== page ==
TOKYO: The lawyers of former Nissan Chairman Carlos Ghosn, who is awaiting trial in Japan, said Thursday they have requested that financial misconduct charges against him be dismissed.
They said in a statement that they filed papers in Tokyo District Court alleging prosecutorial misconduct that would prevent Ghosn from having a fair trial.
The papers allege collusion between prosecutors, government officials and executives at Nissan Motor Co. to drum up criminal allegations in order to remove him as chairman.
The aim was to prevent Ghosn from further integrating Nissan with its French alliance partner Renault SA, they say.
“To execute this scheme, the prosecutors illegally ceded their investigative powers to certain Nissan employees and consultants, and together with Nissan, unlawfully trampled Mr. Ghosn’s legal rights in Japan and around the world,” the statement says.
Ghosn says he is innocent. He was arrested in November 2018 and is out on bail. The prosecutors say they are confident they have a case.
The statement cited as misconduct the alleged abuse of the plea-bargaining system to get false and misleading testimony from Nissan employees and reliance on Nissan’s own investigation, which the lawyers call biased.
It also cited the seizure of papers related to his trial and media leaks intended to harm his reputation.
“We are asserting his innocence, but this filing asserts that, even before and beyond guilt or innocence, the case itself is unlawful,” Junichiro Hironaka, one of the lawyers, told reporters.
“They wanted a criminal case and so they went digging around, back in time, to concoct a case.”
Hironaka is known for winning acquittals in a nation with a 99% conviction rate. He is part of an international team of about a dozen lawyers hired by Ghosn.
Hironaka also accused the prosecutors of dragging their feet on presenting evidence, delaying the start of the trial, and hiding some evidence from the defense, including thousands of emails.
He said the latest filings, submitted last week, reflect the defense team’s effort to tell its side of the story.
Under Japan’s criminal justice system there is a lengthy stage of pre-trial sessions where the defense and prosecutors present evidence. The latest filing was part of such pre-trial procedures.
The court might not make any decision on the latest filing. In the meantime, the trial could start.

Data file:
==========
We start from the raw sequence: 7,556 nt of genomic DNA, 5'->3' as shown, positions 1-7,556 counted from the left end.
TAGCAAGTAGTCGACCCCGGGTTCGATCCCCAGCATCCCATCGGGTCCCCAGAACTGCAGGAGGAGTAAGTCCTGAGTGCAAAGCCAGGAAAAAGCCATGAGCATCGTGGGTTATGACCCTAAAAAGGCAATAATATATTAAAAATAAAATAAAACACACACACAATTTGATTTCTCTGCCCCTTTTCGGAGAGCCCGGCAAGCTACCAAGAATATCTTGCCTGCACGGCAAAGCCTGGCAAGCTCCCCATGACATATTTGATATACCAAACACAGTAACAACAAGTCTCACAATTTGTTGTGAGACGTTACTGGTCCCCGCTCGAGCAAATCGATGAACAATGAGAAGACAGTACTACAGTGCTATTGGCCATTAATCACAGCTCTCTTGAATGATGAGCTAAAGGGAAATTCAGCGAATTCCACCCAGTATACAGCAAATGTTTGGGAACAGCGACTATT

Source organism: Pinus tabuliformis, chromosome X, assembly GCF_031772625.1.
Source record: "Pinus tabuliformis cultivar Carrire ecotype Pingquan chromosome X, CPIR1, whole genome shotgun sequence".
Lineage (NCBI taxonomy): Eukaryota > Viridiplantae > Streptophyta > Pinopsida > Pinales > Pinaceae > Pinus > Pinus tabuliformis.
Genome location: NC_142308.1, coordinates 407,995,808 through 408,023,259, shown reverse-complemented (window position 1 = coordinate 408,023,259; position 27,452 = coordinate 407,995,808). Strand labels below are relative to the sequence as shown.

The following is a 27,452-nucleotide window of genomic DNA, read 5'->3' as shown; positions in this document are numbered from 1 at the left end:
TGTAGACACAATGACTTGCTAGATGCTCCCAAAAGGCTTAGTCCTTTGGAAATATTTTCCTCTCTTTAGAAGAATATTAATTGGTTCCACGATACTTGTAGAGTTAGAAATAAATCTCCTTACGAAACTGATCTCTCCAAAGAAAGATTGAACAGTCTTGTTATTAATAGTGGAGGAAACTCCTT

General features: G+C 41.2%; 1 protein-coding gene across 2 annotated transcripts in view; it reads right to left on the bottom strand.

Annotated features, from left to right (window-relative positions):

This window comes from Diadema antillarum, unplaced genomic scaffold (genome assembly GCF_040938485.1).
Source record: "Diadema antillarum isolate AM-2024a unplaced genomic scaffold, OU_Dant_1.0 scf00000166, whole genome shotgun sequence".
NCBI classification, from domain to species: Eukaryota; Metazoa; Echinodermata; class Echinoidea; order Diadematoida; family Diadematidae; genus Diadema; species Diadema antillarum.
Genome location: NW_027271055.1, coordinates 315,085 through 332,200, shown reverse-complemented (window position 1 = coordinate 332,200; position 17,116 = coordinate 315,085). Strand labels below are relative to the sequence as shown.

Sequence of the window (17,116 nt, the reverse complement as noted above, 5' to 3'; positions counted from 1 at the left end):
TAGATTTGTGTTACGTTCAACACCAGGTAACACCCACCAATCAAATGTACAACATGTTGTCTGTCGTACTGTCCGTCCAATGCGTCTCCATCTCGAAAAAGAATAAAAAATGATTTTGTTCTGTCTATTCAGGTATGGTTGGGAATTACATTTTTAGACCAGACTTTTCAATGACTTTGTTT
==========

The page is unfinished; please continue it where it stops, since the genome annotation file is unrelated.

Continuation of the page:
It is unclear when the trial would start or how long it will last, but it’s expected to begin next year.
When asked whether it was extreme to allege there was a conspiracy against Ghosn, Hironaka said: “You may think this is extreme, but Mr. Ghosn’s arrest is extreme.”
He declined to give specifics, but said Ghosn’s defense team included evidence to support its claims in the latest filings.
“They wanted to prevent Nissan to be handed over to France,” Hironaka said.
Nissan declined comment, saying the company is not commenting on legal proceedings.
Ghosn was sent to Japan by Renault in the late 1990s and is credited with turning around a then near-bankrupt Nissan and helping transform it into one of the world’s top auto alliances.
The charges against Ghosn allege under-reporting his promised compensation in documents and breaching trust in making dubious payments.
Ghosn’s defense argues the promised compensation that allegedly wasn’t properly reported was never agreed upon.
The defense also says allegations about dubious currency swaps caused no financial loss to Nissan and that payments to a Middle Eastern business were for legitimate services that benefited Nissan.
Hironaka said Ghosn is involved in preparing for his trial and attends pre-trial sessions, including Thursday’s.
“He is doing fine,” Hironaka said.
Ghosn’s bail conditions forbid him to contact his wife, Carole, a requirement the defense has repeatedly asked be removed. Another such request was filed Thursday, Hironaka said.
Prosecutors say the restriction is to prevent Ghosn and his wife from colluding in ways that could jeopardize the case.
Separately, the legal team said Ghosn reached a civil settlement last month with the U.S. Securities and Exchange Commission in the SEC’s investigation of alleged violations of U.S. securities laws.
The SEC case was settled “with no findings or admission of wrongdoing,” the defense team said.
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